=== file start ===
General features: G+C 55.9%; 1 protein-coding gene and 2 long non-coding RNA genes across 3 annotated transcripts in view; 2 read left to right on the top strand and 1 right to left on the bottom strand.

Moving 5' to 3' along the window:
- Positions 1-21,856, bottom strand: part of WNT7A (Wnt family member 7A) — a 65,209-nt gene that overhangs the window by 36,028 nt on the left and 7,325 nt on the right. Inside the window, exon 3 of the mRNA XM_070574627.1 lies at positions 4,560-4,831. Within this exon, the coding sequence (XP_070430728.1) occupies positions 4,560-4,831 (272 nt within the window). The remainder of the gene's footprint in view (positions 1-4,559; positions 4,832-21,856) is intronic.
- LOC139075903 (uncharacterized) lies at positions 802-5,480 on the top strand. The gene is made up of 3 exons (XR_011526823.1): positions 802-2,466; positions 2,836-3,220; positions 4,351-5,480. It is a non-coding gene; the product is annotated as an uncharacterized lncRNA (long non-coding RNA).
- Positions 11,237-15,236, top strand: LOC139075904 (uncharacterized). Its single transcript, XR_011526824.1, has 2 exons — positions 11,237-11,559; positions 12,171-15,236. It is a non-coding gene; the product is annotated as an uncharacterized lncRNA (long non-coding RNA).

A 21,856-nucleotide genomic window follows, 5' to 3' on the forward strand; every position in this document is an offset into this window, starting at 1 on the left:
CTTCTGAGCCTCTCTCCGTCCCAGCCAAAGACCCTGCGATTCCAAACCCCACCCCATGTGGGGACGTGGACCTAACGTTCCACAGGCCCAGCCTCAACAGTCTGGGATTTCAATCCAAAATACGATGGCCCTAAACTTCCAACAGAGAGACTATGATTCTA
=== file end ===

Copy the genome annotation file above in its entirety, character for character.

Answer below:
General features: G+C 55.9%; 1 protein-coding gene and 2 long non-coding RNA genes across 3 annotated transcripts in view; 2 read left to right on the top strand and 1 right to left on the bottom strand.

Moving 5' to 3' along the window:
- Positions 1-21,856, bottom strand: part of WNT7A (Wnt family member 7A) — a 65,209-nt gene that overhangs the window by 36,028 nt on the left and 7,325 nt on the right. Inside the window, exon 3 of the mRNA XM_070574627.1 lies at positions 4,560-4,831. Within this exon, the coding sequence (XP_070430728.1) occupies positions 4,560-4,831 (272 nt within the window). The remainder of the gene's footprint in view (positions 1-4,559; positions 4,832-21,856) is intronic.
- LOC139075903 (uncharacterized) lies at positions 802-5,480 on the top strand. The gene is made up of 3 exons (XR_011526823.1): positions 802-2,466; positions 2,836-3,220; positions 4,351-5,480. It is a non-coding gene; the product is annotated as an uncharacterized lncRNA (long non-coding RNA).
- Positions 11,237-15,236, top strand: LOC139075904 (uncharacterized). Its single transcript, XR_011526824.1, has 2 exons — positions 11,237-11,559; positions 12,171-15,236. It is a non-coding gene; the product is annotated as an uncharacterized lncRNA (long non-coding RNA).

A 21,856-nucleotide genomic window follows, 5' to 3' on the forward strand; every position in this document is an offset into this window, starting at 1 on the left:
CTTCTGAGCCTCTCTCCGTCCCAGCCAAAGACCCTGCGATTCCAAACCCCACCCCATGTGGGGACGTGGACCTAACGTTCCACAGGCCCAGCCTCAACAGTCTGGGATTTCAATCCAAAATACGATGGCCCTAAACTTCCAACAGAGAGACTATGATTCTA